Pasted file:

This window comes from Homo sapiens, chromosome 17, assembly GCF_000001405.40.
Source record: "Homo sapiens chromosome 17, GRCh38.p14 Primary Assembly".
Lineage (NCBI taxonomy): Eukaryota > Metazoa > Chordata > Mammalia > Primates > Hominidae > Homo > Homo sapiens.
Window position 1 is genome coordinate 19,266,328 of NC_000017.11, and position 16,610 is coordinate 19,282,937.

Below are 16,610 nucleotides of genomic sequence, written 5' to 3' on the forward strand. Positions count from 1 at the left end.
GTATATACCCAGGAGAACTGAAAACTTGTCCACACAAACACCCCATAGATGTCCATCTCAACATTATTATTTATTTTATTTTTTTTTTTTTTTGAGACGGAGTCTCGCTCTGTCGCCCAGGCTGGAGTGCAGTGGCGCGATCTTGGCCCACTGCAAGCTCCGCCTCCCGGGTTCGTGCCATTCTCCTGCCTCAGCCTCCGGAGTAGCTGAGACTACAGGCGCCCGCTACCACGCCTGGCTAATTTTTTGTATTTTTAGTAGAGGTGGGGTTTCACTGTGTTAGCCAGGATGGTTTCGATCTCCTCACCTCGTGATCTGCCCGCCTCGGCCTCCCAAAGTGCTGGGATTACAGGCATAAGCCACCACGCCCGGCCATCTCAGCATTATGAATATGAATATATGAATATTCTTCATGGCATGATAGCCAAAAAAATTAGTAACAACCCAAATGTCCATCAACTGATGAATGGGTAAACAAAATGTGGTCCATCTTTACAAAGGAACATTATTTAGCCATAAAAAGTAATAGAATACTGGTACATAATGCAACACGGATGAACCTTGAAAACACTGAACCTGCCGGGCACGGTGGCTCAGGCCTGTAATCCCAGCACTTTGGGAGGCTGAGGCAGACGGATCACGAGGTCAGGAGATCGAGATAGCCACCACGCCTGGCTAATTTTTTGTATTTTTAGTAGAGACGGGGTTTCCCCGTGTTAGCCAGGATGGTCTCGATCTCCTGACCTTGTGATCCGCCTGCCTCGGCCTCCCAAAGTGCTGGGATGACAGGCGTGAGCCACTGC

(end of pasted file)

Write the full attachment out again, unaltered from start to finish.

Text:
This window comes from Homo sapiens, chromosome 17, assembly GCF_000001405.40.
Source record: "Homo sapiens chromosome 17, GRCh38.p14 Primary Assembly".
Lineage (NCBI taxonomy): Eukaryota > Metazoa > Chordata > Mammalia > Primates > Hominidae > Homo > Homo sapiens.
Window position 1 is genome coordinate 19,266,328 of NC_000017.11, and position 16,610 is coordinate 19,282,937.

Below are 16,610 nucleotides of genomic sequence, written 5' to 3' on the forward strand. Positions count from 1 at the left end.
GTATATACCCAGGAGAACTGAAAACTTGTCCACACAAACACCCCATAGATGTCCATCTCAACATTATTATTTATTTTATTTTTTTTTTTTTTTGAGACGGAGTCTCGCTCTGTCGCCCAGGCTGGAGTGCAGTGGCGCGATCTTGGCCCACTGCAAGCTCCGCCTCCCGGGTTCGTGCCATTCTCCTGCCTCAGCCTCCGGAGTAGCTGAGACTACAGGCGCCCGCTACCACGCCTGGCTAATTTTTTGTATTTTTAGTAGAGGTGGGGTTTCACTGTGTTAGCCAGGATGGTTTCGATCTCCTCACCTCGTGATCTGCCCGCCTCGGCCTCCCAAAGTGCTGGGATTACAGGCATAAGCCACCACGCCCGGCCATCTCAGCATTATGAATATGAATATATGAATATTCTTCATGGCATGATAGCCAAAAAAATTAGTAACAACCCAAATGTCCATCAACTGATGAATGGGTAAACAAAATGTGGTCCATCTTTACAAAGGAACATTATTTAGCCATAAAAAGTAATAGAATACTGGTACATAATGCAACACGGATGAACCTTGAAAACACTGAACCTGCCGGGCACGGTGGCTCAGGCCTGTAATCCCAGCACTTTGGGAGGCTGAGGCAGACGGATCACGAGGTCAGGAGATCGAGATAGCCACCACGCCTGGCTAATTTTTTGTATTTTTAGTAGAGACGGGGTTTCCCCGTGTTAGCCAGGATGGTCTCGATCTCCTGACCTTGTGATCCGCCTGCCTCGGCCTCCCAAAGTGCTGGGATGACAGGCGTGAGCCACTGC